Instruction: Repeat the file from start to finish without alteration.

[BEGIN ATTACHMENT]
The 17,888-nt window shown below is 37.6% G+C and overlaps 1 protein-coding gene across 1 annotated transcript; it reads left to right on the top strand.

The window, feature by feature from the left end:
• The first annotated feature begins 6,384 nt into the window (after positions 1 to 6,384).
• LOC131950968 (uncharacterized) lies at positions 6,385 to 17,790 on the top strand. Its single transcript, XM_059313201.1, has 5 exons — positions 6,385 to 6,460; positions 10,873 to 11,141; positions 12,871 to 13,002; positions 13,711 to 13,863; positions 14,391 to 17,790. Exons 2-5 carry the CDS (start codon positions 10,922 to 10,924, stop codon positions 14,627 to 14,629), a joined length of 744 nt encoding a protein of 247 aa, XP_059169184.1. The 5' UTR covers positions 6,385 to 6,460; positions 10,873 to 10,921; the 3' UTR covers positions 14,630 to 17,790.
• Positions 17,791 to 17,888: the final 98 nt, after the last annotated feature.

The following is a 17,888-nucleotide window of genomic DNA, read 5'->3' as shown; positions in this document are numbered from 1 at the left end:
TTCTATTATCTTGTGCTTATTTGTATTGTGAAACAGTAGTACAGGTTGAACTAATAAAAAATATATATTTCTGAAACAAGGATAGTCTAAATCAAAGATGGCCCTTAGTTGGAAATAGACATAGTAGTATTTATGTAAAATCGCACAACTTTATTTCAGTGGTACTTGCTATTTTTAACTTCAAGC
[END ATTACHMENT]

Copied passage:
The 17,888-nt window shown below is 37.6% G+C and overlaps 1 protein-coding gene across 1 annotated transcript; it reads left to right on the top strand.

The window, feature by feature from the left end:
• The first annotated feature begins 6,384 nt into the window (after positions 1 to 6,384).
• LOC131950968 (uncharacterized) lies at positions 6,385 to 17,790 on the top strand. Its single transcript, XM_059313201.1, has 5 exons — positions 6,385 to 6,460; positions 10,873 to 11,141; positions 12,871 to 13,002; positions 13,711 to 13,863; positions 14,391 to 17,790. Exons 2-5 carry the CDS (start codon positions 10,922 to 10,924, stop codon positions 14,627 to 14,629), a joined length of 744 nt encoding a protein of 247 aa, XP_059169184.1. The 5' UTR covers positions 6,385 to 6,460; positions 10,873 to 10,921; the 3' UTR covers positions 14,630 to 17,790.
• Positions 17,791 to 17,888: the final 98 nt, after the last annotated feature.

The following is a 17,888-nucleotide window of genomic DNA, read 5'->3' as shown; positions in this document are numbered from 1 at the left end:
TTCTATTATCTTGTGCTTATTTGTATTGTGAAACAGTAGTACAGGTTGAACTAATAAAAAATATATATTTCTGAAACAAGGATAGTCTAAATCAAAGATGGCCCTTAGTTGGAAATAGACATAGTAGTATTTATGTAAAATCGCACAACTTTATTTCAGTGGTACTTGCTATTTTTAACTTCAAGC